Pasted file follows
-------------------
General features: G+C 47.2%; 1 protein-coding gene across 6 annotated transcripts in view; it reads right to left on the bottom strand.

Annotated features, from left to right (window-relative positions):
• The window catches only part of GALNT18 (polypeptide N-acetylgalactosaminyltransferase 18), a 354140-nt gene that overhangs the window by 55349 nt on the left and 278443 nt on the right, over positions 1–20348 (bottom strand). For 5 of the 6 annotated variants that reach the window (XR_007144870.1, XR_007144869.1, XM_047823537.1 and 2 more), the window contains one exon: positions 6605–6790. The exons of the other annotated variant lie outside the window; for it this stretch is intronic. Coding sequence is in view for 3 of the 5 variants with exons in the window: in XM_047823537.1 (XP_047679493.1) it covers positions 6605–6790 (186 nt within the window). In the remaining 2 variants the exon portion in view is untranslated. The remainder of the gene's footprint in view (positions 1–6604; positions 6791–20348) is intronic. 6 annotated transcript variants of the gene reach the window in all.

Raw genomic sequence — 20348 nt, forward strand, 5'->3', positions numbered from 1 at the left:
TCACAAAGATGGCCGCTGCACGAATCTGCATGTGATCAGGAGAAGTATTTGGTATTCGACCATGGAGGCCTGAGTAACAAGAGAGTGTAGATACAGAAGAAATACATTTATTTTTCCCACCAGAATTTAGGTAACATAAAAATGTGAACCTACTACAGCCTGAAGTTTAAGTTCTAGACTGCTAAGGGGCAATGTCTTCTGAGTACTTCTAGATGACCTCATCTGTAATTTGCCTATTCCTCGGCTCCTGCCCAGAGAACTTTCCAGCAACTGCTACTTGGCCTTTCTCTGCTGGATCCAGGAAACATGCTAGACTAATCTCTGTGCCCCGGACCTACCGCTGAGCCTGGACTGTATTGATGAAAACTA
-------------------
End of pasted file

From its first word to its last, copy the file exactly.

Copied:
General features: G+C 47.2%; 1 protein-coding gene across 6 annotated transcripts in view; it reads right to left on the bottom strand.

Annotated features, from left to right (window-relative positions):
• The window catches only part of GALNT18 (polypeptide N-acetylgalactosaminyltransferase 18), a 354140-nt gene that overhangs the window by 55349 nt on the left and 278443 nt on the right, over positions 1–20348 (bottom strand). For 5 of the 6 annotated variants that reach the window (XR_007144870.1, XR_007144869.1, XM_047823537.1 and 2 more), the window contains one exon: positions 6605–6790. The exons of the other annotated variant lie outside the window; for it this stretch is intronic. Coding sequence is in view for 3 of the 5 variants with exons in the window: in XM_047823537.1 (XP_047679493.1) it covers positions 6605–6790 (186 nt within the window). In the remaining 2 variants the exon portion in view is untranslated. The remainder of the gene's footprint in view (positions 1–6604; positions 6791–20348) is intronic. 6 annotated transcript variants of the gene reach the window in all.

Raw genomic sequence — 20348 nt, forward strand, 5'->3', positions numbered from 1 at the left:
TCACAAAGATGGCCGCTGCACGAATCTGCATGTGATCAGGAGAAGTATTTGGTATTCGACCATGGAGGCCTGAGTAACAAGAGAGTGTAGATACAGAAGAAATACATTTATTTTTCCCACCAGAATTTAGGTAACATAAAAATGTGAACCTACTACAGCCTGAAGTTTAAGTTCTAGACTGCTAAGGGGCAATGTCTTCTGAGTACTTCTAGATGACCTCATCTGTAATTTGCCTATTCCTCGGCTCCTGCCCAGAGAACTTTCCAGCAACTGCTACTTGGCCTTTCTCTGCTGGATCCAGGAAACATGCTAGACTAATCTCTGTGCCCCGGACCTACCGCTGAGCCTGGACTGTATTGATGAAAACTA